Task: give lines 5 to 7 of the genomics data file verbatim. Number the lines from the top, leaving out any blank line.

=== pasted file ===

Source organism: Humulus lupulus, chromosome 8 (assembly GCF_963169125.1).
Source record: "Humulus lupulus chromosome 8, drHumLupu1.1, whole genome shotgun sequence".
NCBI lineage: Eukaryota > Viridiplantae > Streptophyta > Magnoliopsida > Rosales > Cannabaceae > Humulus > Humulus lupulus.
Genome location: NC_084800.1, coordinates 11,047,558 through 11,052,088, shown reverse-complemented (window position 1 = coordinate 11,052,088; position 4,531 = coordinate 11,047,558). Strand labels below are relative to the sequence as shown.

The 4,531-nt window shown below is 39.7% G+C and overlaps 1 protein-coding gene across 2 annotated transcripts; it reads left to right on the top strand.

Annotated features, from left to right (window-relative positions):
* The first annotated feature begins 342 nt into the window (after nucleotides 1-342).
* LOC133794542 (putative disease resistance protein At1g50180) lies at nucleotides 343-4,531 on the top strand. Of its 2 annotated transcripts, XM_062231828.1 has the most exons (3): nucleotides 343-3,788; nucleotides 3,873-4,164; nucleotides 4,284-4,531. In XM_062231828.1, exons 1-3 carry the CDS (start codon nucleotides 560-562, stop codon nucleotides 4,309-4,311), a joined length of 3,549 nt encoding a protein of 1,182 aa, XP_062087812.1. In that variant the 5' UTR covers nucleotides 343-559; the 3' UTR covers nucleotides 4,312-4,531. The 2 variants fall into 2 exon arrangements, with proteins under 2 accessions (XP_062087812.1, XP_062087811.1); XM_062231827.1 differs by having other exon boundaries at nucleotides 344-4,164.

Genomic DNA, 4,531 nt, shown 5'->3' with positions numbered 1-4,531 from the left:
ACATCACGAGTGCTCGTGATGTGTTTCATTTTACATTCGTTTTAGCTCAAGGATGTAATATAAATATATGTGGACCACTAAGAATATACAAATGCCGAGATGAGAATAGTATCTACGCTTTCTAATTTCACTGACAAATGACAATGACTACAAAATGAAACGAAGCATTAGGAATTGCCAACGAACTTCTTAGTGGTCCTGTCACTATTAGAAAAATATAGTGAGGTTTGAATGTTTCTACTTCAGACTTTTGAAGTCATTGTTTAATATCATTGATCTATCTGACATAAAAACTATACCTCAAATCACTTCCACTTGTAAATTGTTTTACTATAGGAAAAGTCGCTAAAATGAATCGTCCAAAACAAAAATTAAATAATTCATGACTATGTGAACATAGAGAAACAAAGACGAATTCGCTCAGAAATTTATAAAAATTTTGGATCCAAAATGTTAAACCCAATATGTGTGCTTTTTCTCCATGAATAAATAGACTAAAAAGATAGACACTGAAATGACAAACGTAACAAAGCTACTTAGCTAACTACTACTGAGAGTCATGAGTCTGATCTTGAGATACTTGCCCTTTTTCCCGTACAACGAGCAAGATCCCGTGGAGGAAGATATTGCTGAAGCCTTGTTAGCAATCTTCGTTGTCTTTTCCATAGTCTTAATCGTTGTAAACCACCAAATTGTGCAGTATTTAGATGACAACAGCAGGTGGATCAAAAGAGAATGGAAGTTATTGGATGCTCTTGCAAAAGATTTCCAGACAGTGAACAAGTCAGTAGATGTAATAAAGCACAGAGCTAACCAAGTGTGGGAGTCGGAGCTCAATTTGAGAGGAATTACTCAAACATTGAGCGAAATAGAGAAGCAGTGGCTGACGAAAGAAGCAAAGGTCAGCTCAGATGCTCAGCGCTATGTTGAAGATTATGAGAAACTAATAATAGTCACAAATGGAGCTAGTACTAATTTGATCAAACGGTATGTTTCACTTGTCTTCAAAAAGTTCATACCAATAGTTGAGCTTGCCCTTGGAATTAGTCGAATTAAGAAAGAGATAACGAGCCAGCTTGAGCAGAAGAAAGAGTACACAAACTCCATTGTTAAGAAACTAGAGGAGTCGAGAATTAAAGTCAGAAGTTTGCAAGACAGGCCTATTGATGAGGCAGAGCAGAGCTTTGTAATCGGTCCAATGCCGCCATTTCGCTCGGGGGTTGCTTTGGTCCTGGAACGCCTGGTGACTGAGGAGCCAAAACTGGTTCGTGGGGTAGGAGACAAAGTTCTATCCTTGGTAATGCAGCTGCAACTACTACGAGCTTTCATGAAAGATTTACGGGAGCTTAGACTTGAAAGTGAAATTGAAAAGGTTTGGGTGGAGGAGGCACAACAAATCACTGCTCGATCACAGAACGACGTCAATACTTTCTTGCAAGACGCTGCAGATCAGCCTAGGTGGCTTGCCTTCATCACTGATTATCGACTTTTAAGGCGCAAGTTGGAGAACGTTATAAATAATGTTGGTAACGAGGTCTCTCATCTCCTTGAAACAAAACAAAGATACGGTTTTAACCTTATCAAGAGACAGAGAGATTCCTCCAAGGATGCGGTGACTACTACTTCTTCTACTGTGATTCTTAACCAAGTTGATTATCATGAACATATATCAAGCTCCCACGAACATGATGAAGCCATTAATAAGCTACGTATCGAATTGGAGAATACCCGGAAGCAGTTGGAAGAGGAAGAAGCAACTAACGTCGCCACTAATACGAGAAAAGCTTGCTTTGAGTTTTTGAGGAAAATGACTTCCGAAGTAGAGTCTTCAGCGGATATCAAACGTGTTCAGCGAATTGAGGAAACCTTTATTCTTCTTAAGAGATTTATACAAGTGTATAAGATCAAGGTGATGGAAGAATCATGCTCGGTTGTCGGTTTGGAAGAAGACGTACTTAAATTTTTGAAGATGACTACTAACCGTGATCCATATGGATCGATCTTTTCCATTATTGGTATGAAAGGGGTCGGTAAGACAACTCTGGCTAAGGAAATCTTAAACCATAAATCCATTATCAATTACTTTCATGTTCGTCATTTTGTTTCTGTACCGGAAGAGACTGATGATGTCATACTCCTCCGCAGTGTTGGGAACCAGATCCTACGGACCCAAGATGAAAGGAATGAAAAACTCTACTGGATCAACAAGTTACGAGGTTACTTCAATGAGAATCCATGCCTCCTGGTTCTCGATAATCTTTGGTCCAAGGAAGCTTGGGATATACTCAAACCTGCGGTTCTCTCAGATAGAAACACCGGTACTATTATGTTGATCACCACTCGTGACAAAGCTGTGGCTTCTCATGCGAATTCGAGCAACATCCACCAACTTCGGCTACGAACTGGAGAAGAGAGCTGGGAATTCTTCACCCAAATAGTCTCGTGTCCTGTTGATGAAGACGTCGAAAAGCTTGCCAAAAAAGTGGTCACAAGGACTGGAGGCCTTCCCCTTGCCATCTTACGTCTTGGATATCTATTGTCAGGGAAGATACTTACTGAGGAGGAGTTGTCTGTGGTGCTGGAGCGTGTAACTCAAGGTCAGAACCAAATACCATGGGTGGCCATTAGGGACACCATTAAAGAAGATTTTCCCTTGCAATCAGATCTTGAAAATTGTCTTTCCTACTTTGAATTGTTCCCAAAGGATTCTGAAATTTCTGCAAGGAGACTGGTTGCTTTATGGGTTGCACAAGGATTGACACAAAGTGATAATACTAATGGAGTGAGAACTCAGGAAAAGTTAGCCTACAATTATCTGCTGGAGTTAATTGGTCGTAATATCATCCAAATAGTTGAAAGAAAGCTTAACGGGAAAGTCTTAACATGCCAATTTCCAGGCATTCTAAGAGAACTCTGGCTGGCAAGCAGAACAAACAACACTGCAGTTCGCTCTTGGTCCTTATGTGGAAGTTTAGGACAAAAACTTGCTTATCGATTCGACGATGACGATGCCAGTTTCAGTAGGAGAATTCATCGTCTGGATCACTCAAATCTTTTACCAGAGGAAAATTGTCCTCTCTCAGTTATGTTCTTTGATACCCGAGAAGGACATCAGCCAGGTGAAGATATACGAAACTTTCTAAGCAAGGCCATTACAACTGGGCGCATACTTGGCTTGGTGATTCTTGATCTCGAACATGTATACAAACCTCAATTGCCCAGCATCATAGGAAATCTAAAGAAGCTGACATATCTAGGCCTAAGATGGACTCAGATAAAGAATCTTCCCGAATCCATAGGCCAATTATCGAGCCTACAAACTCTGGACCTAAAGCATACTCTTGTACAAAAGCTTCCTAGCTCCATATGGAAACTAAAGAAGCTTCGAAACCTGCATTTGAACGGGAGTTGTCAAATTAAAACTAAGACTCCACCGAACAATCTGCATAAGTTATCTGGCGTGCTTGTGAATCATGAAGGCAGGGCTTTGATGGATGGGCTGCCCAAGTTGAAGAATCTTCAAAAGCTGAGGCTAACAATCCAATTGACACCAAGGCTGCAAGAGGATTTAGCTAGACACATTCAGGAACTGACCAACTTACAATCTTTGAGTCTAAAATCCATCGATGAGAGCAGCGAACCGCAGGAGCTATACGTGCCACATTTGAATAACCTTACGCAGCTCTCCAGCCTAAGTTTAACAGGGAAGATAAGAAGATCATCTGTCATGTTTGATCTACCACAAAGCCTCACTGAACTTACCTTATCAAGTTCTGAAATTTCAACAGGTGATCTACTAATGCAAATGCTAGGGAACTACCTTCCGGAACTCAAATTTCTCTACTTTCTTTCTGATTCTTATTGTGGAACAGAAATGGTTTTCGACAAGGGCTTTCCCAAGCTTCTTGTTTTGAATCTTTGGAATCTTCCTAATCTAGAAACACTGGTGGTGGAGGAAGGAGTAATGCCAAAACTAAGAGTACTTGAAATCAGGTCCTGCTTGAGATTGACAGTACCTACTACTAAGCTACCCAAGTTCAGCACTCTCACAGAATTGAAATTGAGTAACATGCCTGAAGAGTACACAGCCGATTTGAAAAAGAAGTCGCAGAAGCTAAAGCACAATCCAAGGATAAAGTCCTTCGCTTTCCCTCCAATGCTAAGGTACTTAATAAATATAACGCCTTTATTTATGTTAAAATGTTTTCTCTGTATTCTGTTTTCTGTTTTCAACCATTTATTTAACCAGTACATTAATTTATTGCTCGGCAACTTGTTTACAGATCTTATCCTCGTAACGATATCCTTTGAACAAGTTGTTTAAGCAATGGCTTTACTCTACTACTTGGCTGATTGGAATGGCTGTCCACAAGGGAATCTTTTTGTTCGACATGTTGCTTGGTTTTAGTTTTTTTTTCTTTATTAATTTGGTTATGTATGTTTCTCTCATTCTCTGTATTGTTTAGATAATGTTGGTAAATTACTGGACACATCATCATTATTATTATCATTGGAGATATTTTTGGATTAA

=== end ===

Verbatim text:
The 4,531-nt window shown below is 39.7% G+C and overlaps 1 protein-coding gene across 2 annotated transcripts; it reads left to right on the top strand.

Annotated features, from left to right (window-relative positions):
* The first annotated feature begins 342 nt into the window (after nucleotides 1-342).